Inspiring Stories of Our Owners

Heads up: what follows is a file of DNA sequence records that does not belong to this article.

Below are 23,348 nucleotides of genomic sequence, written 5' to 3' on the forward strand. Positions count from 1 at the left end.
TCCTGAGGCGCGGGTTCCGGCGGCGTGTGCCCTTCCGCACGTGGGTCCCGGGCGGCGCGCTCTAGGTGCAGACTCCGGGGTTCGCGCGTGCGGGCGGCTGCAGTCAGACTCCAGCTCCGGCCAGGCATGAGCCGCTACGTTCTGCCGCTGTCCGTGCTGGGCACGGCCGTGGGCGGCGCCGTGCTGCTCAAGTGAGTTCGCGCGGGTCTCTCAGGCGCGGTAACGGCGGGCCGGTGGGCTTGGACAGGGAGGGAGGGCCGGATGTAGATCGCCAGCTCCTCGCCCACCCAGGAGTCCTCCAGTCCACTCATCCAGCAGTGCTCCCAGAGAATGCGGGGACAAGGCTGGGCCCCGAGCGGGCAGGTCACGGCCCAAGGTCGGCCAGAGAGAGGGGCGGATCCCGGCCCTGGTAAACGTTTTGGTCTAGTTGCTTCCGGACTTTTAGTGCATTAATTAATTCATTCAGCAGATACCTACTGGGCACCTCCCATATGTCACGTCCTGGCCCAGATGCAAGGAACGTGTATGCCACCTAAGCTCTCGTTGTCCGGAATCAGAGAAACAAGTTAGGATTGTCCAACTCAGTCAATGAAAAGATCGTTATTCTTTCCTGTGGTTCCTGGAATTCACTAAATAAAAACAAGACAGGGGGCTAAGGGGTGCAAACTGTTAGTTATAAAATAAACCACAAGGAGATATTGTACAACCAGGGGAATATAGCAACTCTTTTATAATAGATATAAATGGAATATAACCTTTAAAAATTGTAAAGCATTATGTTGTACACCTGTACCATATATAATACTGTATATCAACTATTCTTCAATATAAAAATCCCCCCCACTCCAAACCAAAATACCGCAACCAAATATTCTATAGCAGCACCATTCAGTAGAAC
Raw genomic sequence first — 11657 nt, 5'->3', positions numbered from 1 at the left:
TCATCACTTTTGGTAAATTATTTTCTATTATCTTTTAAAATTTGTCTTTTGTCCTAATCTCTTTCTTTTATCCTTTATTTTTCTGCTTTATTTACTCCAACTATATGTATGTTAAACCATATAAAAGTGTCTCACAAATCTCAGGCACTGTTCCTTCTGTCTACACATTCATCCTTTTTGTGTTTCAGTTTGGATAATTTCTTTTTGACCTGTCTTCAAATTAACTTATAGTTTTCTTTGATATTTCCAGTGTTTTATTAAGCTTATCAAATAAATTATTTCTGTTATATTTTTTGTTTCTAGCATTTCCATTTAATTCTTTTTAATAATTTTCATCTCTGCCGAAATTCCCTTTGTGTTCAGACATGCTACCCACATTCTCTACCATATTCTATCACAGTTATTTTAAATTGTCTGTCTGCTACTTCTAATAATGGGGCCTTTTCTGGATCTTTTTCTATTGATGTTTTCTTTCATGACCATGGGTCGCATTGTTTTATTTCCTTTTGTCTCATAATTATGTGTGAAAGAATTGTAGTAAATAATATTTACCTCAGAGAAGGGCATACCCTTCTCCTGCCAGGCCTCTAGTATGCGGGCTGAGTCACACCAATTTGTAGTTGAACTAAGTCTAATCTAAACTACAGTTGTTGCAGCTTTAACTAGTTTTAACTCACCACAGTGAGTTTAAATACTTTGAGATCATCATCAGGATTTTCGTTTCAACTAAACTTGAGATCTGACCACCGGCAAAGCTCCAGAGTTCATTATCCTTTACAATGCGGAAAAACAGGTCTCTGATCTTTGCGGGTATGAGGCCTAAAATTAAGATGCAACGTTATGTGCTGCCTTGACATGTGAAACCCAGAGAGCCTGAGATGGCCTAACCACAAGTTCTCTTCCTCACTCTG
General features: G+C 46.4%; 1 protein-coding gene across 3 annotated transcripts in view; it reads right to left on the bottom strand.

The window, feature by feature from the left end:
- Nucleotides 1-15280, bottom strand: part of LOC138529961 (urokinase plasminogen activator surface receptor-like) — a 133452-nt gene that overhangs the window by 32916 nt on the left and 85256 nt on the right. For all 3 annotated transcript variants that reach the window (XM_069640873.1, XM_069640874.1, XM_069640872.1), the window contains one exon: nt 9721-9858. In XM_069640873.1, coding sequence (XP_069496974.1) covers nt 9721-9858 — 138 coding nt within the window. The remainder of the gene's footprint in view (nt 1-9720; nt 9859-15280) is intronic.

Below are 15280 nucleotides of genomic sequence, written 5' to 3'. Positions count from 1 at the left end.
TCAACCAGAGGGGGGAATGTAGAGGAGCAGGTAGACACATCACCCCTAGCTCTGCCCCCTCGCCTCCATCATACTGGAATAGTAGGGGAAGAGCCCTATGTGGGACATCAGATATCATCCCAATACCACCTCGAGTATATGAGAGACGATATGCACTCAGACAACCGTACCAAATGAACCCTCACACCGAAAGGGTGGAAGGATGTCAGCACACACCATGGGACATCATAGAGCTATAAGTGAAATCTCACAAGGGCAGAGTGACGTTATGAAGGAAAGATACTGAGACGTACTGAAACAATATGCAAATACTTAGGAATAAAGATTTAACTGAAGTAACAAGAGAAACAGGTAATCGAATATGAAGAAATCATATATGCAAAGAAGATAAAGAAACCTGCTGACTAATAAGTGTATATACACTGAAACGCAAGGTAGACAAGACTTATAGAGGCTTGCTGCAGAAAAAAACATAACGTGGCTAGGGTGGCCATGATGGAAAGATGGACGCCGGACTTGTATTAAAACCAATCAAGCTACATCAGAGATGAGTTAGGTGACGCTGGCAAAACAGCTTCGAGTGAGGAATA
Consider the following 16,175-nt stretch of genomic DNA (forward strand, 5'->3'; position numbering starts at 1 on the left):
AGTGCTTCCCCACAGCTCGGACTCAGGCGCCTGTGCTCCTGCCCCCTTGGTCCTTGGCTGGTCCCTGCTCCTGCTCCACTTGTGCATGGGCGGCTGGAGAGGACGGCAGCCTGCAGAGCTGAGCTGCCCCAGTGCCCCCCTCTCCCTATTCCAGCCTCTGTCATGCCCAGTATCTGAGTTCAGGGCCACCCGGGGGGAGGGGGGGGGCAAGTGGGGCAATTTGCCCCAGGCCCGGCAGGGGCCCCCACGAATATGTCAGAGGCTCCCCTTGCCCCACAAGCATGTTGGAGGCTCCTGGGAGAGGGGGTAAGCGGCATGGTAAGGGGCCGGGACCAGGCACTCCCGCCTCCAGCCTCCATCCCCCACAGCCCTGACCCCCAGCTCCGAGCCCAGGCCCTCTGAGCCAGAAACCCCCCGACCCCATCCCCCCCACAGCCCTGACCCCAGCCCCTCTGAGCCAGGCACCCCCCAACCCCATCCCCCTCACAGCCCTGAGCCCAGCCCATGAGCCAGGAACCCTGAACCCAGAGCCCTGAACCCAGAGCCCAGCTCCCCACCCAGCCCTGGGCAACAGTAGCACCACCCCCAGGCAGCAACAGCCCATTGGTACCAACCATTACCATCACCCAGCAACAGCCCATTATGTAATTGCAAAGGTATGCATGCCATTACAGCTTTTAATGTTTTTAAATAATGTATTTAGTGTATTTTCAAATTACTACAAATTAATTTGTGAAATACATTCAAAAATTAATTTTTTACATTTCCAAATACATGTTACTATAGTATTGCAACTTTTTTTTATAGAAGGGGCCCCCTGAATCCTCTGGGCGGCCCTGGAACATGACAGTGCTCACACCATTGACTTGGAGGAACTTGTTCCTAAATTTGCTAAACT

Starting a Business Helped Stephen Burt Become the Lawyer He Was Meant To Be